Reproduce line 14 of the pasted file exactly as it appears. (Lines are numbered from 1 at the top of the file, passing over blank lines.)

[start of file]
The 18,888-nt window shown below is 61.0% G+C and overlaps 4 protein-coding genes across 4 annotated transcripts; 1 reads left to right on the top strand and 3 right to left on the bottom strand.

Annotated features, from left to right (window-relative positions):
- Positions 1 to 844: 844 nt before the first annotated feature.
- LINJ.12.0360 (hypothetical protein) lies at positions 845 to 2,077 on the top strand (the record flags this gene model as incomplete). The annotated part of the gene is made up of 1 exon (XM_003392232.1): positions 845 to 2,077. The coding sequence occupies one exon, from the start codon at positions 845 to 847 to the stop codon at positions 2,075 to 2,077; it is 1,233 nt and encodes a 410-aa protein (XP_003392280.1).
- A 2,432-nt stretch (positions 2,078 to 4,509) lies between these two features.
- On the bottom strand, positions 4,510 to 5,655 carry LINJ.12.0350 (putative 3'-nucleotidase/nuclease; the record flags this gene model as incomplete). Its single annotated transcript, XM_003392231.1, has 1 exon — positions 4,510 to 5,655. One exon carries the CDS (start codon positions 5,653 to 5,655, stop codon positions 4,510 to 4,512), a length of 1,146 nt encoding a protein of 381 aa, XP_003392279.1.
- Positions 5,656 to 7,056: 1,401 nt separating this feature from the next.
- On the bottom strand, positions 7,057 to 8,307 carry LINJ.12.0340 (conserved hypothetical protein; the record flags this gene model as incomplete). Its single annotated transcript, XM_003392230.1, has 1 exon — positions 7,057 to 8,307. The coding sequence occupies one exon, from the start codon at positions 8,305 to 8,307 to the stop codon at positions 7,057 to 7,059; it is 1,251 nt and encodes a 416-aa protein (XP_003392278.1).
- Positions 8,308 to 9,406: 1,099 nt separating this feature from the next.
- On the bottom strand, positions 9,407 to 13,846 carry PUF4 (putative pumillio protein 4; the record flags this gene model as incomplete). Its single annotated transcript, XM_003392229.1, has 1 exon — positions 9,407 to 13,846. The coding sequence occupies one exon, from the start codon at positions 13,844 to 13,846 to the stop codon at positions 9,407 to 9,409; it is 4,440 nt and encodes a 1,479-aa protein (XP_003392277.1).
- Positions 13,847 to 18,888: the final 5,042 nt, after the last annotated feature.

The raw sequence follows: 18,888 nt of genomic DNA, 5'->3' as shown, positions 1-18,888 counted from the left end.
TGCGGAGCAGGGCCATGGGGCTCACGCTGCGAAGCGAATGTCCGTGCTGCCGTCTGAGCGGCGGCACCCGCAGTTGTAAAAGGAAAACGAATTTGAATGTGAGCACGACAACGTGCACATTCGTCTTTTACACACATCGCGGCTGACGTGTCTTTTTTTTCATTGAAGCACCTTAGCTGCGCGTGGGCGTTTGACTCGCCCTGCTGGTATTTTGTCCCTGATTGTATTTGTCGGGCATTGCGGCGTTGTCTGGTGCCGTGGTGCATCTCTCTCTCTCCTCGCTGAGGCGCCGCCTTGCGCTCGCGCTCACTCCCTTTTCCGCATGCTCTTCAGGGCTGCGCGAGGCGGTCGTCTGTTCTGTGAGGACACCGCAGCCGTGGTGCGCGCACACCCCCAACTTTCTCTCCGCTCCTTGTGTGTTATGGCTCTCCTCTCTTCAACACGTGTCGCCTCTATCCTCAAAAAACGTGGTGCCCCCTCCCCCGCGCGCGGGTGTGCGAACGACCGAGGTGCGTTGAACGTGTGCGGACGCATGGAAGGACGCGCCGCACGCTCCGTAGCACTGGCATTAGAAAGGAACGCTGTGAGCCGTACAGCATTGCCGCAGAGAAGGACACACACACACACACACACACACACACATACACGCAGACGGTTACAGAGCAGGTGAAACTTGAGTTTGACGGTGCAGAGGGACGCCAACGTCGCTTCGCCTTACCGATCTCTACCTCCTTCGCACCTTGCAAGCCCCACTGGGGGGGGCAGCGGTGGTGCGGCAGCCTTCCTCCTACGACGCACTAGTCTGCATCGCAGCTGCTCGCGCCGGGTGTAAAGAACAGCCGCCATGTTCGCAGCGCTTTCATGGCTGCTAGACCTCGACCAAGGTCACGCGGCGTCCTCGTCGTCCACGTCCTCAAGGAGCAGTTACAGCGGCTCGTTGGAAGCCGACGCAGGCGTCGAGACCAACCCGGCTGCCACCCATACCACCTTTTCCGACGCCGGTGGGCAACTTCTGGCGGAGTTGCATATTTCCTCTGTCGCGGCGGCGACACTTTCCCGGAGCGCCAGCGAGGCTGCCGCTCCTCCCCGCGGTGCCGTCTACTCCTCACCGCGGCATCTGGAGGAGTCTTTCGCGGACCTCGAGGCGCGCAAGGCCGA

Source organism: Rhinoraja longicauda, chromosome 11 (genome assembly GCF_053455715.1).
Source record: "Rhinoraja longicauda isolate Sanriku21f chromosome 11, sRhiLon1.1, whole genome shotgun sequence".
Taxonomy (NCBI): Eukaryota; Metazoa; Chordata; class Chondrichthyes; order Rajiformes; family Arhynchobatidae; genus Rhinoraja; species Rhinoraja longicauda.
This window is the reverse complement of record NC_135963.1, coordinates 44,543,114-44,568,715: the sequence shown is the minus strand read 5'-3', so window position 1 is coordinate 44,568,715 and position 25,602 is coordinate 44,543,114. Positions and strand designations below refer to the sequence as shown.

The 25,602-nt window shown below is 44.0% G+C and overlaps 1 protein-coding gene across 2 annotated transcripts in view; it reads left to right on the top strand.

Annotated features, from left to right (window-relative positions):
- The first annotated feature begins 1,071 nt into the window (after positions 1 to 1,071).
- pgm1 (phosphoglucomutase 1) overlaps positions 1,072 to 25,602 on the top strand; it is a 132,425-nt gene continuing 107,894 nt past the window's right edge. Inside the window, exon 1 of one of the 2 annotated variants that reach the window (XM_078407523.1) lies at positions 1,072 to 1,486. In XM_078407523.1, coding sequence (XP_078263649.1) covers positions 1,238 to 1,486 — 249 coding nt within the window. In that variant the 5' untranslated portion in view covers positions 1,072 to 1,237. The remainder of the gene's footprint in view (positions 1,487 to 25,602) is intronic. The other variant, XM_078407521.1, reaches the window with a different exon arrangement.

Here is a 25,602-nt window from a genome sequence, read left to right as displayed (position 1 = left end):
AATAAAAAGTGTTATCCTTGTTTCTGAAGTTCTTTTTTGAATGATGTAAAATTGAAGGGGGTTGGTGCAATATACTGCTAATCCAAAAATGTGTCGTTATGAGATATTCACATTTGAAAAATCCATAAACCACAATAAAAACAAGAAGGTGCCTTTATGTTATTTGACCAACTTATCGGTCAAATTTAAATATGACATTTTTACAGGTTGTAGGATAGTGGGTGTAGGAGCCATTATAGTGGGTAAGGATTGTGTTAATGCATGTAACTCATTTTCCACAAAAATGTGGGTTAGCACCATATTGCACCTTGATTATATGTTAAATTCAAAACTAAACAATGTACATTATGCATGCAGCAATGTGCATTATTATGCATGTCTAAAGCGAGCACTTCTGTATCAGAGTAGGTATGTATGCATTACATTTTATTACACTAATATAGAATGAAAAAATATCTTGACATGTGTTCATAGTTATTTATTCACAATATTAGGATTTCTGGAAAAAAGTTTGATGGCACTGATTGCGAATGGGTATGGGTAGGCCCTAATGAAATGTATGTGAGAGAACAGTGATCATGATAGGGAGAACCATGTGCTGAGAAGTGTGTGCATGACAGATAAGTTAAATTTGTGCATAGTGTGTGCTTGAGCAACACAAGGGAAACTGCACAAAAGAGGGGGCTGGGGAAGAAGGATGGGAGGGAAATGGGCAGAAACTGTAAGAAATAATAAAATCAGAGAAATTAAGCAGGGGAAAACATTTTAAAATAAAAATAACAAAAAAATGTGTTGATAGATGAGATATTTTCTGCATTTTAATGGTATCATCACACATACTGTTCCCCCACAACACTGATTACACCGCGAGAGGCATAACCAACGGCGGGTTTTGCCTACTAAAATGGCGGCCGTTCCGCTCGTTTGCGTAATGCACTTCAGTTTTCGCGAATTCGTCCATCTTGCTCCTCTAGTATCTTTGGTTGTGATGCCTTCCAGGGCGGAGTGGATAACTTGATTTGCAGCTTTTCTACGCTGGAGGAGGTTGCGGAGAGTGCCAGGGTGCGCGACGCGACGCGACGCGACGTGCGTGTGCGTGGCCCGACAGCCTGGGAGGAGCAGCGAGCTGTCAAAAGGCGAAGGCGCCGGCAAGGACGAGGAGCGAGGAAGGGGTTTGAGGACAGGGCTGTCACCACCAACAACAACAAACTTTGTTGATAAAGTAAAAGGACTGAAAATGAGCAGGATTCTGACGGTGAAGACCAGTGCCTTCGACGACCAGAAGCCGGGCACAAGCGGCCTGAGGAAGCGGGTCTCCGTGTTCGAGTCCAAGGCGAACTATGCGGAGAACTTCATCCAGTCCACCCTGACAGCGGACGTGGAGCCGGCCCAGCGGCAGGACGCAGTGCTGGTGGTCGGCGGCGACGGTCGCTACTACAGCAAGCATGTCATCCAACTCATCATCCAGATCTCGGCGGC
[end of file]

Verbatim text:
Source organism: Rhinoraja longicauda, chromosome 11 (genome assembly GCF_053455715.1).